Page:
A Marietta-based biomedical manufacturing company is healing wounds all over the country. The MiMedx Group uses placentas to create EpiFix and AmnioFix, products used respectively for external and internal healing. MiMedx chairman and CEO, Parker H. "Pete" Petit talked to us about the wound-healing technology and why he thinks it's so groundbreaking.
How does this work?
We collect placentas from hospital caesarean births—generally scheduled caesarean section births. Prior to that birth, the OB/GYN and hospital and mother have been educated, so the mother donates the placenta instead of discards it as medical waste.
We take it into our facility after it's been quarantined and cleared, and put it through a medical process. At the other end of line, we get a piece of material that looks like waxed paper. It's an extremely effective allograft, a piece of human tissue that has been processed, with 100 proteins Mother Nature created. It can do all kinds of things as far as reducing scar formation, enhancing healing, and reducing inflammation.
How widely is it used?
Over the last six years, we shipped over 200,000 allografts of various sizes—from small enough to go in the eye to large enough to go on a leg ulcer—all over the country.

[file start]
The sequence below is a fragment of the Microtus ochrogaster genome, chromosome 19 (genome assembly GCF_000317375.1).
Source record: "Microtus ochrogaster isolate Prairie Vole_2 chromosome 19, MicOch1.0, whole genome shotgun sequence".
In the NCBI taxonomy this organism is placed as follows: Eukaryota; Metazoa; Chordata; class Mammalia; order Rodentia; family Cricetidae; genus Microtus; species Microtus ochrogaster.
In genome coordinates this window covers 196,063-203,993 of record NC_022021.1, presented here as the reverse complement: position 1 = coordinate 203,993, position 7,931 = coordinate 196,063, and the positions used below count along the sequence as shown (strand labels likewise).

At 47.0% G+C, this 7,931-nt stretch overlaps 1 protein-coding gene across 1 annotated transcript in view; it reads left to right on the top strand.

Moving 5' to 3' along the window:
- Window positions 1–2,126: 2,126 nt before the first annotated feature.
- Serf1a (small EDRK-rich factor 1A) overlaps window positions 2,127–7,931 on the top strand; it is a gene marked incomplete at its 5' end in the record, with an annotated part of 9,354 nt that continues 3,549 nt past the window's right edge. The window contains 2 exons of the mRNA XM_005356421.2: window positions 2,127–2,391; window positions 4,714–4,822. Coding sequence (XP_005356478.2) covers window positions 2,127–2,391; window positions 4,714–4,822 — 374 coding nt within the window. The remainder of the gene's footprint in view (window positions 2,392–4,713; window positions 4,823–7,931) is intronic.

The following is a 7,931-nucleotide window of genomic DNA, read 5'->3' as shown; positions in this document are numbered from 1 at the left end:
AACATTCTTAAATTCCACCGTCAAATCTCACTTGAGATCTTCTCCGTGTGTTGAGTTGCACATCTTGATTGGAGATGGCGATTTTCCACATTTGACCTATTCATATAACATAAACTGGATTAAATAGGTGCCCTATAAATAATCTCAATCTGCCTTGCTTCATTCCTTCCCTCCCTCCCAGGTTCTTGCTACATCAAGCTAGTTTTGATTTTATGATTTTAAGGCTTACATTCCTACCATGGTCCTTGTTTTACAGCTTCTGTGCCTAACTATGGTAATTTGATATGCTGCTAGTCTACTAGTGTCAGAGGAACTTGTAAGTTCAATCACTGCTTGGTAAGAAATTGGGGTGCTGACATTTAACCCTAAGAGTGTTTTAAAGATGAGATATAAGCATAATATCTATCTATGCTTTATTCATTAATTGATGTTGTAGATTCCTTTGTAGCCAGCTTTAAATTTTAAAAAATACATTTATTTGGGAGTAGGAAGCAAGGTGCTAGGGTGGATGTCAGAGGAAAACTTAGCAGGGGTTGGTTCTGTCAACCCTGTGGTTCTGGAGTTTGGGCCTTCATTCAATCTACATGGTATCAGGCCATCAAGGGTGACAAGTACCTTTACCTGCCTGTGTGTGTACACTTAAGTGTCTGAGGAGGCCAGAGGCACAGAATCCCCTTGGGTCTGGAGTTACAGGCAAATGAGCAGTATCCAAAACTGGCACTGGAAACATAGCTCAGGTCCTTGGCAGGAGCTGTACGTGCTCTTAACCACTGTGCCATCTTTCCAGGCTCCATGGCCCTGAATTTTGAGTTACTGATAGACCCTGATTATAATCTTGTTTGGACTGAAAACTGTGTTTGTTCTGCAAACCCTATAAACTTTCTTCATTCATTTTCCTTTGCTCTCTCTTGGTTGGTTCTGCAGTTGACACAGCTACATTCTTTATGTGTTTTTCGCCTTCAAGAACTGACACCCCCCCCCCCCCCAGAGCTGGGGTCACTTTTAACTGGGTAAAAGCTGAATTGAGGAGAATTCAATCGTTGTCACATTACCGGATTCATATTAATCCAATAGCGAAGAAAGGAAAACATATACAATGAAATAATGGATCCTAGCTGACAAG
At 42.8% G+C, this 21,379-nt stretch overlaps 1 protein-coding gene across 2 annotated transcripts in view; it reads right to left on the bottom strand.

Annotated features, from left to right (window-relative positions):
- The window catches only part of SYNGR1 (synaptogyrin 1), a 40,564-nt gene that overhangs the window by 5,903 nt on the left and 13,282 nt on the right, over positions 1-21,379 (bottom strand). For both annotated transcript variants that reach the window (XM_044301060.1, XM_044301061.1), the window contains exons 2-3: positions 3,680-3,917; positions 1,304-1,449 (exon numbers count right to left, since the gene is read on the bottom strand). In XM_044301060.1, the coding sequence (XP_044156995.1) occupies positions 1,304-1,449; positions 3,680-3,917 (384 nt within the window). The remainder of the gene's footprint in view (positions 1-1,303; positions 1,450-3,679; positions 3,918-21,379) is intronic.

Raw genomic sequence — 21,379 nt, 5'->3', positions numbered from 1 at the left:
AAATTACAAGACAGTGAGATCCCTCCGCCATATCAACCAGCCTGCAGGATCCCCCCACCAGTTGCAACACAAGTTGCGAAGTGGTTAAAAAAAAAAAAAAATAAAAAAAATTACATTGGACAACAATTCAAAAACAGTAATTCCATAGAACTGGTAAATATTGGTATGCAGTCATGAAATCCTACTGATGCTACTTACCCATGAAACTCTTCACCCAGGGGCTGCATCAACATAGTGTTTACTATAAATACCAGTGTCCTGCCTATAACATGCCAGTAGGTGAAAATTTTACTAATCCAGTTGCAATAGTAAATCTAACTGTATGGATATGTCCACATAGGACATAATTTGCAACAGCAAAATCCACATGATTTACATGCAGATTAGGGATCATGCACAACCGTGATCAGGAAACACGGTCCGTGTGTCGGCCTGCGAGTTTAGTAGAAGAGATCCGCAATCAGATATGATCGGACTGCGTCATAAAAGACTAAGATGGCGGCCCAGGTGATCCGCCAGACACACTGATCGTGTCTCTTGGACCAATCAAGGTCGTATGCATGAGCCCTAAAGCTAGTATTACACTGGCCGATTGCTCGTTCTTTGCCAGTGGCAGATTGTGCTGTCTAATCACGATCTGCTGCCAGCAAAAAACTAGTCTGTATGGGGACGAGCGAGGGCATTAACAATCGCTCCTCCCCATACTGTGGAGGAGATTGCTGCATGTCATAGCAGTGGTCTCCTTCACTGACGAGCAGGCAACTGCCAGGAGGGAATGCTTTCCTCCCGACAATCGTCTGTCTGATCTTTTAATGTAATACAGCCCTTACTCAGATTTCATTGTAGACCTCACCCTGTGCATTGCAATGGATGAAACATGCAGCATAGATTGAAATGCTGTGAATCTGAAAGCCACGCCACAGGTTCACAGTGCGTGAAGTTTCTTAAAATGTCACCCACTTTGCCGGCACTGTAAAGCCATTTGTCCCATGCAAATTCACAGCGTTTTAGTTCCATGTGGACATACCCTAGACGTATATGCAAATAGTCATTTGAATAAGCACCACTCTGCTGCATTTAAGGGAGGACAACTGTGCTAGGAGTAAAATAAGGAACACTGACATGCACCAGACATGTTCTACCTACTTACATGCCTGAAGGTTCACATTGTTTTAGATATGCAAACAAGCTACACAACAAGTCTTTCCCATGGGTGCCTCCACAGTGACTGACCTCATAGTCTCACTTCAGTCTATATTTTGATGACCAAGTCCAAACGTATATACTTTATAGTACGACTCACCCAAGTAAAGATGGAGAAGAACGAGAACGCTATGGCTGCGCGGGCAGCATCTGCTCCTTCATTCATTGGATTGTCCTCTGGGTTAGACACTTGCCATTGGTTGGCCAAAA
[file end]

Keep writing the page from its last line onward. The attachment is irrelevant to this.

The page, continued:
It was first used in eyes. Three years ago, they started using them in wound care, like diabetic ulcers, for example. It's used in most hospitals and wound care centers in Atlanta.
Why is the technology newsworthy?
This has proven, through our clinical studies, to be much more effective than the existing products that have been out for about ten years. It tends to close wounds at least twice as fast, sometimes three times as fast. It's very clinically and cost effective.
With wounds, when people get these diabetic foot ulcers and venous leg ulcers, they're horrible. They're debilitating and they affect families. It's a very significant problem. The quicker you can get the wound healed and the person back to normal, it's life-changing. Anything that can speed up the healing process is well respected and I think that's a good way to put what we've seen.
It's clearly sweeping through the market rapidly and making inroads. We're getting a lot of publicity about what we're doing. This company is taking medical waste and producing a very productive product from it.
Can anyone buy it and use it?
No. It's physician only. It's not over the counter and there are no plans to do so at this point.
Have you always been so into health-related topics?
I started Healthdyne (an international healthcare company). My name's on Georgia Tech's biotechnology building. I'm a Georgia Tech grad and a Georgia Tech engineer. I'm maybe the first healthcare entrepreneur in Atlanta.